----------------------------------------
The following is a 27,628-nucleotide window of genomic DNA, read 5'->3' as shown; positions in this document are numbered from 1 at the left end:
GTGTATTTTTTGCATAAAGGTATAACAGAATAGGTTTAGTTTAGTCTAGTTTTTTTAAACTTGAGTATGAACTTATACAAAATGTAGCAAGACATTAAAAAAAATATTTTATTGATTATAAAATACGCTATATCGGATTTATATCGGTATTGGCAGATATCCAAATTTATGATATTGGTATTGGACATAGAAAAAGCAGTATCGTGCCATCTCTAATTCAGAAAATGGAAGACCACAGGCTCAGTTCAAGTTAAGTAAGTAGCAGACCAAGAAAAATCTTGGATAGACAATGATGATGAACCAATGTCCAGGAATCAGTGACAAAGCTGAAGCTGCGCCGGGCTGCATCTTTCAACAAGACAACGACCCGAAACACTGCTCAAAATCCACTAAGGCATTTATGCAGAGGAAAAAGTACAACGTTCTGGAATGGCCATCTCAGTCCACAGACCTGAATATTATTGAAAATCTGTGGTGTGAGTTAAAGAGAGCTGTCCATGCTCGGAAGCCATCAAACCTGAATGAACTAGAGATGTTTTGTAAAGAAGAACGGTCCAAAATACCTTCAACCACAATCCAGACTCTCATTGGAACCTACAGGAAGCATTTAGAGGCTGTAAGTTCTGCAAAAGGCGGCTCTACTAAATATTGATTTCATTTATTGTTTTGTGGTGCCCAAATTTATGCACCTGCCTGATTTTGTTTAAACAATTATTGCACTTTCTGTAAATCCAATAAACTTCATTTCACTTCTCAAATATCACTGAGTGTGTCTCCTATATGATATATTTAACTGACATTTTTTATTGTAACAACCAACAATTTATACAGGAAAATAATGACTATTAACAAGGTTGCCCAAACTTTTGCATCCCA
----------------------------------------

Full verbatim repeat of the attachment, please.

The following is a 27,628-nucleotide window of genomic DNA, read 5'->3' as shown; positions in this document are numbered from 1 at the left end:
GTGTATTTTTTGCATAAAGGTATAACAGAATAGGTTTAGTTTAGTCTAGTTTTTTTAAACTTGAGTATGAACTTATACAAAATGTAGCAAGACATTAAAAAAAATATTTTATTGATTATAAAATACGCTATATCGGATTTATATCGGTATTGGCAGATATCCAAATTTATGATATTGGTATTGGACATAGAAAAAGCAGTATCGTGCCATCTCTAATTCAGAAAATGGAAGACCACAGGCTCAGTTCAAGTTAAGTAAGTAGCAGACCAAGAAAAATCTTGGATAGACAATGATGATGAACCAATGTCCAGGAATCAGTGACAAAGCTGAAGCTGCGCCGGGCTGCATCTTTCAACAAGACAACGACCCGAAACACTGCTCAAAATCCACTAAGGCATTTATGCAGAGGAAAAAGTACAACGTTCTGGAATGGCCATCTCAGTCCACAGACCTGAATATTATTGAAAATCTGTGGTGTGAGTTAAAGAGAGCTGTCCATGCTCGGAAGCCATCAAACCTGAATGAACTAGAGATGTTTTGTAAAGAAGAACGGTCCAAAATACCTTCAACCACAATCCAGACTCTCATTGGAACCTACAGGAAGCATTTAGAGGCTGTAAGTTCTGCAAAAGGCGGCTCTACTAAATATTGATTTCATTTATTGTTTTGTGGTGCCCAAATTTATGCACCTGCCTGATTTTGTTTAAACAATTATTGCACTTTCTGTAAATCCAATAAACTTCATTTCACTTCTCAAATATCACTGAGTGTGTCTCCTATATGATATATTTAACTGACATTTTTTATTGTAACAACCAACAATTTATACAGGAAAATAATGACTATTAACAAGGTTGCCCAAACTTTTGCATCCCA